Both the people who make PCs and the people who use them have repeatedly shown that they prefer a full-featured version of Windows. Nevertheless, Microsoft appears to be developing a stripped-down Windows for those who have never experienced the real thing.
According to Petri, Microsoft is developing an OS that’s currently called “Lite” (not Windows Lite, just Lite). And it might not actually be Windows. The target? America’s youth, whose introduction to computing in increasingly in the guise of Google’s Chromebooks. Similarly, Lite would be limited to running Progressive Web Apps and apps released in the Microsoft Store.
If this sounds familiar, it could be because Microsoft has made at least two previous attempts at stripped-down versions of Windows: Windows RT and the more recent Windows 10 in S Mode, aka Windows 10 S. In both cases, PC makers and consumers passed them over for Windows 8 and Windows 10, respectively.
Isn’t it time to give it up?
While I never spent any substantive time with Windows RT, I am a fan of Windows 10 in S Mode. My early tests with the Asus NovaGo showed that Microsoft’s streamlined OS yielded about 90 additional minutes of battery life in a form factor that already pushed north of 12 hours. And as far as being restricted to Microsoft’s Edge browser, I’ve written positively about its efficiency on modern PCs. It should be considered, finally, a worthy competitor to Google’s Chrome.
But from what I can tell, users don’t care about any of that—and that’s fine. Windows is about choice, and if a user wants to use Google Chrome over Edge, Firefox, or Opera, they have every right. But I can also understand if both Microsoft and its educational customers want an environment they can manage like Windows, without being Windows.
Historically, however, no one seems quite happy with where the line is drawn between the two. Some users can accept that Microsoft wants to limit the number of available apps to those its teams can approve and publish—unless it happens to be the one utility they personally depend on. And gamers have long griped about the heavy compromises demanded by the locked-down Microsoft Store apps.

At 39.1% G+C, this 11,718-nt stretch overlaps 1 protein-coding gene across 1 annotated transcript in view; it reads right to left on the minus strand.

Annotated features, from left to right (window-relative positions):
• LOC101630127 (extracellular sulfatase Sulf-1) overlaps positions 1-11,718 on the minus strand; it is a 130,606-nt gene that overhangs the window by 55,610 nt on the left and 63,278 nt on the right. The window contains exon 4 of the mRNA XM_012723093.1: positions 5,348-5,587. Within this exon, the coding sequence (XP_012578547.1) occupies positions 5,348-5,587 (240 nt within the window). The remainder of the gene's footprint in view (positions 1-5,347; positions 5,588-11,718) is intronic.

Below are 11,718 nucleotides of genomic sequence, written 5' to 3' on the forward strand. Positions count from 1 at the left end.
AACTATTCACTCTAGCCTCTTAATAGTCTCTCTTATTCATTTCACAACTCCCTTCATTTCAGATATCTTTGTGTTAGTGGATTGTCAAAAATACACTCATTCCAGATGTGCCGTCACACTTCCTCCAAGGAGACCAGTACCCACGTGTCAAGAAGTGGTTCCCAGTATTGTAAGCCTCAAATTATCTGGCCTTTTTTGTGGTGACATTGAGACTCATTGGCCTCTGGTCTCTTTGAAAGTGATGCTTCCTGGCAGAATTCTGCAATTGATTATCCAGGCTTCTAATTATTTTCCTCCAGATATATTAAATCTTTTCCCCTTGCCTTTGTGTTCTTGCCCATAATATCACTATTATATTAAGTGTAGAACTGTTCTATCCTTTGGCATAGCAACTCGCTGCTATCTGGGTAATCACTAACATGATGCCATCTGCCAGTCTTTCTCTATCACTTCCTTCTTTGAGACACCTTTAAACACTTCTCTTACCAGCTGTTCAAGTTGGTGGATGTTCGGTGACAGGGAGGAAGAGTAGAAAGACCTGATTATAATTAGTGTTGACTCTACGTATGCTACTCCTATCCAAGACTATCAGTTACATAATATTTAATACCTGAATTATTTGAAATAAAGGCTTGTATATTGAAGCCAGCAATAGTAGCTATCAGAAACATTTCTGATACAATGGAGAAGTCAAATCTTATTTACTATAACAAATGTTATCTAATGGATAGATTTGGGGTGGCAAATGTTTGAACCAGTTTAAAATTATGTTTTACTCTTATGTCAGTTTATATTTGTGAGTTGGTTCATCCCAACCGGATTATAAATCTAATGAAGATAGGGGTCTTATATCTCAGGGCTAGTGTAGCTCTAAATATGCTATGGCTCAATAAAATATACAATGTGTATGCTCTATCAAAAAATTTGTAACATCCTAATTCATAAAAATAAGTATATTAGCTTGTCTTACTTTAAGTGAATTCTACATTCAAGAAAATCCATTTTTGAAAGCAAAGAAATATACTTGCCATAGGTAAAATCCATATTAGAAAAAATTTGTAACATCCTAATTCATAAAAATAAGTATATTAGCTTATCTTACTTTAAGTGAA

What makes the resistance to Microsoft’s initiatives so frustrating is that I can understand Microsoft’s motivations. Kids don’t care that much about what operating system they use, though they probably would like to use the same operating system they play Fortnite on. There’s no real reason that they can’t use a “school” operating system, then come home to a “home” PC.
Is Lite real? We can’t know for sure. But remember, Microsoft’s next-generation Surface Hub 2 will ship in an initial version, then transition to a modular, next-generation “experience”—a good indication that something like Lite is waiting in the wings.
Specialized versions of an OS for specialized devices may pass muster for those that buy them. But Microsoft has already bet big on America’s appetite for a slimmed-down operating system to replace the Windows that everyone uses. And it’s already lost twice. Is it worth getting excited about again?